Initiative set for November on $50 million bond to buy up more land for conservation


If a planned initiative is approved by county voters in November, island homeowners would have to pay about $100 more annually for 15 years to enable more land to be bought up for conservation.

Lands along the Indian River Lagoon, the Sebastian River Greenway and the Atlantic Ridge near Interstate 95 would be targeted for purchase. So would working cattle ranches in western Indian River County.

County Commissioners voted 4-1 on Feb. 1 to direct county administrators to prepare for a referendum on Nov. 8 on the initiative to borrow $50 million to acquire and preserve environmentally significant land.

The county would repay the loan with the proceeds from a proposed property tax rate of nearly 19.6 cents per $1,000 of assessed value.

If the proposed tax is approved, the owner of a house with a taxable value of $500,000 would pay $98 more annually – and the owner of a $1 million home would pay $196 more annually – in county property taxes.

The commissioners anticipate reviewing the proposed ballot language for the bond referendum during their March 8 meeting.

The land preservation proposal is backed by the Indian River Land Trust, Indian River Neighborhood Association, Pelican Island Audubon Society, Ocean Research and Conservation Association, and Pelican Island Conservation Society.

The groups had initially pitched the initiative in early 2020, but backed off because of the economic uncertainty surrounding the COVID-19 pandemic.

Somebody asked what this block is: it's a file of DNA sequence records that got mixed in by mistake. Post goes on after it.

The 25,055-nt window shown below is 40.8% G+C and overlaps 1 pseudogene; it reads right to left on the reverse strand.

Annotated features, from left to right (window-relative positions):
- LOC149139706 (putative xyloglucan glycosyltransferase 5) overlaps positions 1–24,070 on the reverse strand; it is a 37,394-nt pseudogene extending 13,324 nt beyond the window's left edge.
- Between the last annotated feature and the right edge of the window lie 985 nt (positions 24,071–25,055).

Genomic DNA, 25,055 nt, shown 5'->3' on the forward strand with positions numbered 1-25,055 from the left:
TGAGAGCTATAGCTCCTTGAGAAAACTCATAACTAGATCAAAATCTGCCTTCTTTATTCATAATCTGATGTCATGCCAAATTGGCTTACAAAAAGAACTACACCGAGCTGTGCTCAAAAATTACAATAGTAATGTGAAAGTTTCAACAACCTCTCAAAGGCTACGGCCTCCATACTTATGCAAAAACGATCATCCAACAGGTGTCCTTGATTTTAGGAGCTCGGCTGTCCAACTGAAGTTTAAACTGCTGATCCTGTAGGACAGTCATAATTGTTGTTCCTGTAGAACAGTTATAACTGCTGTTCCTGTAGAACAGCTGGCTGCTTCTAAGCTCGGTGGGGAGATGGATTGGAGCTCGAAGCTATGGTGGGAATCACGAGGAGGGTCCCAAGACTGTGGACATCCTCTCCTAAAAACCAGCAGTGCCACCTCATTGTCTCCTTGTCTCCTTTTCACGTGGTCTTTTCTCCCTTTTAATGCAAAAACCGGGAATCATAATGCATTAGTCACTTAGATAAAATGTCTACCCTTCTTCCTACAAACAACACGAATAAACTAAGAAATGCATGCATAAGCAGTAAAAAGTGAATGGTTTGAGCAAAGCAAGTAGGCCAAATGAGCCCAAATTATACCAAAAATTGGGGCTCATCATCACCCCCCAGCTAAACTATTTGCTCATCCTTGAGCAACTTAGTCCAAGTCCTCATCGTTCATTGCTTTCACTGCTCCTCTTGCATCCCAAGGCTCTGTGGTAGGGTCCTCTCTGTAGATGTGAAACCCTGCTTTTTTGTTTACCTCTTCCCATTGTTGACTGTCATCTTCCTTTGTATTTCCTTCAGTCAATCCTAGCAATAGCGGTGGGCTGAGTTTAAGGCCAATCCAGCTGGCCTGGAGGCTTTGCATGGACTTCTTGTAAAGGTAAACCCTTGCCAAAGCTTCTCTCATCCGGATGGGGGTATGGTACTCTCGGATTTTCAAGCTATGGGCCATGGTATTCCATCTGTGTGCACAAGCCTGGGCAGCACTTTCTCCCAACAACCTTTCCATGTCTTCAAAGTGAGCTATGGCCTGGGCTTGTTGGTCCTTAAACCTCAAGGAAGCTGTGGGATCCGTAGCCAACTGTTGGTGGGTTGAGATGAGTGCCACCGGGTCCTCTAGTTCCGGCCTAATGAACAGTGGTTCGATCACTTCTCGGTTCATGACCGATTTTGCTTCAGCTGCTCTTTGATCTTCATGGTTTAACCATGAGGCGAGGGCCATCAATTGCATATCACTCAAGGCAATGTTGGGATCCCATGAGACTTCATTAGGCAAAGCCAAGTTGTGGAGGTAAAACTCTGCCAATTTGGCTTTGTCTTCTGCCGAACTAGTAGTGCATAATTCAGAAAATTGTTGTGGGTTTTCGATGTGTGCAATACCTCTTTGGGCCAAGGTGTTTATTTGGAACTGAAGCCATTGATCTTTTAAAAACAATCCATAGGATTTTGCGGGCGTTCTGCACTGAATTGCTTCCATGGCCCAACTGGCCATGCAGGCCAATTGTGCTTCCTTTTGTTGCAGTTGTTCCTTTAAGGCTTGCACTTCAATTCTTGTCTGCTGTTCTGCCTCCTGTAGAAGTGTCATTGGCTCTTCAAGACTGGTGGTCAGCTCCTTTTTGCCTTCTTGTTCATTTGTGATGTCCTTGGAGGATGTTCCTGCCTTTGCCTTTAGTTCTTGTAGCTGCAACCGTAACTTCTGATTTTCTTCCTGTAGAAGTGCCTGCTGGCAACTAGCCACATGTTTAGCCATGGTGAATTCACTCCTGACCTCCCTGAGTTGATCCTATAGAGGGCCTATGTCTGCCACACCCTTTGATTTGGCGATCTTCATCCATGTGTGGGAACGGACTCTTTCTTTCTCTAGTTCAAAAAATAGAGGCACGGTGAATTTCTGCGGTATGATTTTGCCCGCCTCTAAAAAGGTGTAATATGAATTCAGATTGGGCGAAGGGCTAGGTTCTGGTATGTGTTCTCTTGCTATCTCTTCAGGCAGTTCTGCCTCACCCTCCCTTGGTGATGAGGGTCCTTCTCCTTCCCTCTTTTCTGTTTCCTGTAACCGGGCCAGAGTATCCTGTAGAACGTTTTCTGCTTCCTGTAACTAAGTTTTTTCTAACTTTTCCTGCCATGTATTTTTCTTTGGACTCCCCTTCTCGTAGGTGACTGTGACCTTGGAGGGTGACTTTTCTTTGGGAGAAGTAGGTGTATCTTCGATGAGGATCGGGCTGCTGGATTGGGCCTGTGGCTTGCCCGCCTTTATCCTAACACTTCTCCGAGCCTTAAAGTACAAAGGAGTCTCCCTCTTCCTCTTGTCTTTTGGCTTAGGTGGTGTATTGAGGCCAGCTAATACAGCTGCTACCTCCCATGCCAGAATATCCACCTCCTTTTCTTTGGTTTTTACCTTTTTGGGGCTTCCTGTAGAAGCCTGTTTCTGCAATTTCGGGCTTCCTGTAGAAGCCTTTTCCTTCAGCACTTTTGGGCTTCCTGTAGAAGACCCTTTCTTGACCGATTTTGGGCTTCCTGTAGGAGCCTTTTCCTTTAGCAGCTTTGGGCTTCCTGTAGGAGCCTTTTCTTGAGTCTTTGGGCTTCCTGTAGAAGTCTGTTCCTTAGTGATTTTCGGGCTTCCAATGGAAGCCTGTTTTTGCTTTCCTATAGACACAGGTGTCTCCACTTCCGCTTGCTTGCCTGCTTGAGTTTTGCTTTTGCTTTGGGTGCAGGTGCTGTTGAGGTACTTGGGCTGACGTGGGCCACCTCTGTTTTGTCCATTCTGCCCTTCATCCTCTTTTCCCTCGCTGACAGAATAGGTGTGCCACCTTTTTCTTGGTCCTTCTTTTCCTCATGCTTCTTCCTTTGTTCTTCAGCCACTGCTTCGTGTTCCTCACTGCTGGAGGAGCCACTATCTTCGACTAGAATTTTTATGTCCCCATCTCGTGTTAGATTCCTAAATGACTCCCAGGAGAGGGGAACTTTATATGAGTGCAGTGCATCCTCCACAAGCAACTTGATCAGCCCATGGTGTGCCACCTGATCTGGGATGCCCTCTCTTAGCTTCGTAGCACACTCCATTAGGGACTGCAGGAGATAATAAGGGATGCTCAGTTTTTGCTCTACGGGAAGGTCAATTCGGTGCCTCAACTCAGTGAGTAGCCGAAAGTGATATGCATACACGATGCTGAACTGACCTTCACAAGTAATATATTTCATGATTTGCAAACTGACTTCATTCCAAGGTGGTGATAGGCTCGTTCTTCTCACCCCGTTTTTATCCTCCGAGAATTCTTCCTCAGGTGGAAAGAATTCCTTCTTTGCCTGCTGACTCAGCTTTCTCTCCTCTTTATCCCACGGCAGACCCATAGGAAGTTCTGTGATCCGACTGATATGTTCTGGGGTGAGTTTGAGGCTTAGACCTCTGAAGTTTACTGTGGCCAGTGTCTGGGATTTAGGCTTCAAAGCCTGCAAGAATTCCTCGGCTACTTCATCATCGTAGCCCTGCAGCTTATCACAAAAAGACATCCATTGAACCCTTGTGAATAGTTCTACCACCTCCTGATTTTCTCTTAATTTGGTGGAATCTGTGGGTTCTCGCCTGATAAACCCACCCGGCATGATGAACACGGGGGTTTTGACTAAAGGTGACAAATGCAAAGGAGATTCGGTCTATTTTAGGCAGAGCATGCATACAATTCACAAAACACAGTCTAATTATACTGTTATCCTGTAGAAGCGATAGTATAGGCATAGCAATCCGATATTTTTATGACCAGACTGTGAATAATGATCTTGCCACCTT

Voters had previously approved environmental land bonds for $26 million in 1992 and $50 million in 2004.

The $76 million investment yielded property valued at $148.5 million thanks largely to matching grants, said Ken Grudens, executive director of the Indian River Land Trust.

“Conservation has always been a priority of our county’s residents,” Grudens said. “The county has done a great job in protecting important areas for maintaining water quality and important wildlife habitat.”

Renewing the environmental land purchasing program is important to maintaining the natural environment and quality of life in Indian River County, Grudens said.

“It’s no secret the Treasure Coast is growing and developing at a very fast pace,” Grudens told the commissioners. “If you look around, there is no shortage of development projects in our county. Everywhere you turn, blocks of important wildlife habitat are being lost.”

Commissioner Joe Flescher, the lone dissenter, said he was concerned about an economic downturn that could increase the tax burden on property owners.

“My reservation is purely financial,” Flescher said. “All the boats are coming down except for the price you pay at the market. We have some more challenges. We’re not out of the covid lag yet.

“I think we need to pause again,” Flescher said. “I don’t think that it’s prudent. We don’t know what the predictability of the market is or will be and there is some concern.

“I don’t think it’s very responsible to move forward and harness the taxpayers with a 15-year commitment when we have too many uncertainties,” Flescher said.

But the other four commissioners expressed full support for the environmental land bond.

“I think we still have an obligation to protect our citizenry, protect our environment, protect our lands, make sure we have drinking water, make sure we have recreation and wildlife,” said Commissioner Joe Earman.

“There’s never a good time to place additional funding on the taxpayer,” Earman said. “I think it’s the most important increase we could have for our county as a whole for our well-being, for our recreation, for our lifestyle.

“If we can just preserve a little bitty slice of old Florida and old Indian River County, we’re better off,” Earman said.

Commissioner Laura Moss added, “I think this is coming not a moment too soon and we need to move on it as quickly as we can.”

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